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In our opinion: More cheating

Published: Saturday, July 20 2013 12:00 a.m. MDT

U.S. sprinter Tyson Gay recently failed a drug test for an undisclosed banned substance.

Claude Paris, Associated Press

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With the news that sprinter Tyson Gay has tested positive for performance enhancing drugs, the public's opposition to chemically cheating athletes seems to be wavering somewhat. This latest revelation, which comes in the aftermath of the Lance Armstrong scandal and the ongoing challenge of policing steroid use in Major League Baseball, has more and more voices calling for surrender in the battle against doping.

Case in point: on the TBS show "Conan," a recent sketch called "Deon Cole Breaks Down the News" suggested that, since steroid use means more home runs, it makes for a more exciting game. Fans should therefore celebrate the fact that cheating athletes make the sport "less boring than it already is," and everyone who has a problem with that ought to shut up and go away. That sentiment, although couched in comedy, was still met with thunderous applause.

But if the only goal is to make athletics more exciting, then why stop at doping? Why not hire Hollywood scriptwriters to craft the story lines for every game? There would be far more moments where the underdog wins at the last second, or where the big star with the big ego falls and finally gets his comeuppance. Every boxing match could be like "Rocky," every football game could be like "Rudy," and every baseball game could feature Robert Redford smashing a ball into the grandstand lights like he did at the end of "The Natural."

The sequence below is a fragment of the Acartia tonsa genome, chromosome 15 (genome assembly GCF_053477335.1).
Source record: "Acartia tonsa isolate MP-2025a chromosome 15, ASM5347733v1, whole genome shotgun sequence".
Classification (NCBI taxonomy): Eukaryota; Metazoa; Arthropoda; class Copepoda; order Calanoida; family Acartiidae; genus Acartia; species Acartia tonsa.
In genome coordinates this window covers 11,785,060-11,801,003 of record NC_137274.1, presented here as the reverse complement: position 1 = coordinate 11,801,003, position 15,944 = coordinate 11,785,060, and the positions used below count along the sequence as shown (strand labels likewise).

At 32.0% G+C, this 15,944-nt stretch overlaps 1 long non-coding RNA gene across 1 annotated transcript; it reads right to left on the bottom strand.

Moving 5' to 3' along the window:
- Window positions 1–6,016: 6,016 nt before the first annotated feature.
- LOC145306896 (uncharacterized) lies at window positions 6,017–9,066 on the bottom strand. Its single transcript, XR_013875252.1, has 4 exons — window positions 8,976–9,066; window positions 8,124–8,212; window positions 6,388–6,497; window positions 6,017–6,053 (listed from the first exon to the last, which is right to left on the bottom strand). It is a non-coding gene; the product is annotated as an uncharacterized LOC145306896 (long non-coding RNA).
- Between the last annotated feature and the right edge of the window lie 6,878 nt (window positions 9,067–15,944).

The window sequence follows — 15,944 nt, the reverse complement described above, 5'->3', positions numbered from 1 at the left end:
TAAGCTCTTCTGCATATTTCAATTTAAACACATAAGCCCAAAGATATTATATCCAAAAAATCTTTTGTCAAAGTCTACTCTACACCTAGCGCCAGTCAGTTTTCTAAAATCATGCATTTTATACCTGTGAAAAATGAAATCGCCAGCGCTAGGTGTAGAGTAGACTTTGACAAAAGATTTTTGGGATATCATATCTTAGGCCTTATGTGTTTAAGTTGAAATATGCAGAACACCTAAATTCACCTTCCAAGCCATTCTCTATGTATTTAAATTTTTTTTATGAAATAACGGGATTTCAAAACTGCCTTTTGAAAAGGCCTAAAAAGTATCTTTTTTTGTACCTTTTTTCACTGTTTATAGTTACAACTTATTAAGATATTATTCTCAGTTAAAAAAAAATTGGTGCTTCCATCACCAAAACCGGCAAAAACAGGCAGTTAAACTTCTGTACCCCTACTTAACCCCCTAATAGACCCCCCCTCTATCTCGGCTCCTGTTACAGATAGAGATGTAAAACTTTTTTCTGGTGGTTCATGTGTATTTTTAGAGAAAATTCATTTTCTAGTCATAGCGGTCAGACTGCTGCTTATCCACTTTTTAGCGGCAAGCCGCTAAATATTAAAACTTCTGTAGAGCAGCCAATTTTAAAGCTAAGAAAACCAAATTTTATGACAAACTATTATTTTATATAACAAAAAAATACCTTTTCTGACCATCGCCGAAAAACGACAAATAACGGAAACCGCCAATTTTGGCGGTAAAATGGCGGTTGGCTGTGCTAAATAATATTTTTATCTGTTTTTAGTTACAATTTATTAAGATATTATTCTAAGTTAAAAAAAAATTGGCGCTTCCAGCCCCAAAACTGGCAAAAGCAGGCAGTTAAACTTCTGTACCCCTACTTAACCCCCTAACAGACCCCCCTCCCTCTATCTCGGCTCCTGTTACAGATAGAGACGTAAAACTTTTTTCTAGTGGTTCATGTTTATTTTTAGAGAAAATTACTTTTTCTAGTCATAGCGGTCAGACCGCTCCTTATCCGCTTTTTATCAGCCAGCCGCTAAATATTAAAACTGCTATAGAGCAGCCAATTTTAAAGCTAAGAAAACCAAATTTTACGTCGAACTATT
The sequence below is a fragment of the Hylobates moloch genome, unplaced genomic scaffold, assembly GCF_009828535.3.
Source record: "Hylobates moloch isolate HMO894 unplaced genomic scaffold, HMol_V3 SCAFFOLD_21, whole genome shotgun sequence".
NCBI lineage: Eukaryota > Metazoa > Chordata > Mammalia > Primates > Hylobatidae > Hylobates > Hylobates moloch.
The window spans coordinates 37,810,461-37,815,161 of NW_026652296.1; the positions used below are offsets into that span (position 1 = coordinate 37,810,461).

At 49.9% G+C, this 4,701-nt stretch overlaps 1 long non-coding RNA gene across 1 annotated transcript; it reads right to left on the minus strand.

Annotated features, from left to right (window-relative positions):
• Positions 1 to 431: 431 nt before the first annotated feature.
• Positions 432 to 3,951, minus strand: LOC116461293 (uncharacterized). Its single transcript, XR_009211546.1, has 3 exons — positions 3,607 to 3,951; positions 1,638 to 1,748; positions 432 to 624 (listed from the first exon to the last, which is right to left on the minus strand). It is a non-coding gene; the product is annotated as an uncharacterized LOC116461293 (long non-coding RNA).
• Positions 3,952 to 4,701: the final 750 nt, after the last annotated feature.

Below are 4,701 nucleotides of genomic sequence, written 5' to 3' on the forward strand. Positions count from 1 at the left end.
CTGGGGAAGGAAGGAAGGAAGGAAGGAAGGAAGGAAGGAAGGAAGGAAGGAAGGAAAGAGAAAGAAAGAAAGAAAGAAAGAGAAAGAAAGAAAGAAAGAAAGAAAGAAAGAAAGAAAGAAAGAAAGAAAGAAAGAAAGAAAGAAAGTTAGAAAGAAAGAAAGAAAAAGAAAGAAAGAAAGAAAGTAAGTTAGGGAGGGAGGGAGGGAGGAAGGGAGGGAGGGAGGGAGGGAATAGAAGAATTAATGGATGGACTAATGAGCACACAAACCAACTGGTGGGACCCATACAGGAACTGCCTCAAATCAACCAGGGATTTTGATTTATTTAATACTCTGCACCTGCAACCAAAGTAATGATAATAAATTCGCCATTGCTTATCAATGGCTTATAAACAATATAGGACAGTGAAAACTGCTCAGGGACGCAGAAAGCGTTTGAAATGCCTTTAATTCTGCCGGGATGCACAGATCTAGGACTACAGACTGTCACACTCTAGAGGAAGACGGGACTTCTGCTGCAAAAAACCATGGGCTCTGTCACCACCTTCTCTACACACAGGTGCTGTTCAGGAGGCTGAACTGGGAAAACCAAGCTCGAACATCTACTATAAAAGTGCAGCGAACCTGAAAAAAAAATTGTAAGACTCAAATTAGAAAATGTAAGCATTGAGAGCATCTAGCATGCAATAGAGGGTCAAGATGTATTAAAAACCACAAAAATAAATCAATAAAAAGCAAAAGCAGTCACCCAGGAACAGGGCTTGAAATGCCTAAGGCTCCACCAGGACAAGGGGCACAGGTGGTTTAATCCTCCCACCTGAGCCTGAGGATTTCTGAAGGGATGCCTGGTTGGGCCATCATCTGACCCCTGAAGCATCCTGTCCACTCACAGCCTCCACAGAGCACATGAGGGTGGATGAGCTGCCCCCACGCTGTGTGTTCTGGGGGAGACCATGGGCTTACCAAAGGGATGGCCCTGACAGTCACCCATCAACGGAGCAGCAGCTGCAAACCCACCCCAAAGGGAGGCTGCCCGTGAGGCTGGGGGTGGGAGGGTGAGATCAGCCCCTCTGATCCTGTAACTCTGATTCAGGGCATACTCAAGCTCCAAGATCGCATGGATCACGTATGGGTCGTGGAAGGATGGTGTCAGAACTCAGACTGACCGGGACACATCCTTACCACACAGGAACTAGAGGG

There is a reason this doesn't happen. The entertainment value of athletic competitions comes from the fact that the ending is not predetermined. Fairness is essential to the integrity of the game. Anything that erodes the reality of the event degrades the overall experience and insults the natural affections of loyal fans. Doping may not entirely fix every contest's outcome, but it still rigs the game in a way that calls into question the legitimacy of every win.

The ubiquity of chemical enhancements also casts suspicion on every athlete, including those who don't rely on drugs to run faster or hit the ball harder. Lance Armstrong, for instance, has claimed that it is impossible to win the Tour de France without using banned drugs, prompting British racer Chris Froome to insist, "Lance cheated. I'm not cheating. End of story."

At this point, there is no reason not to take Froome at his word. There also was no reason not to take Lance Armstrong at his word when he claimed the same thing before being forced to admit the truth. It's a sad state of affairs when the integrity of the contest is in doubt, but that is the reality fans of many sports now face. Abandoning all attempts to eliminate cheating will only make the problem worse.

More importantly, it would encourage more young athletes to risk their health by indulging in the same performance enhancers.

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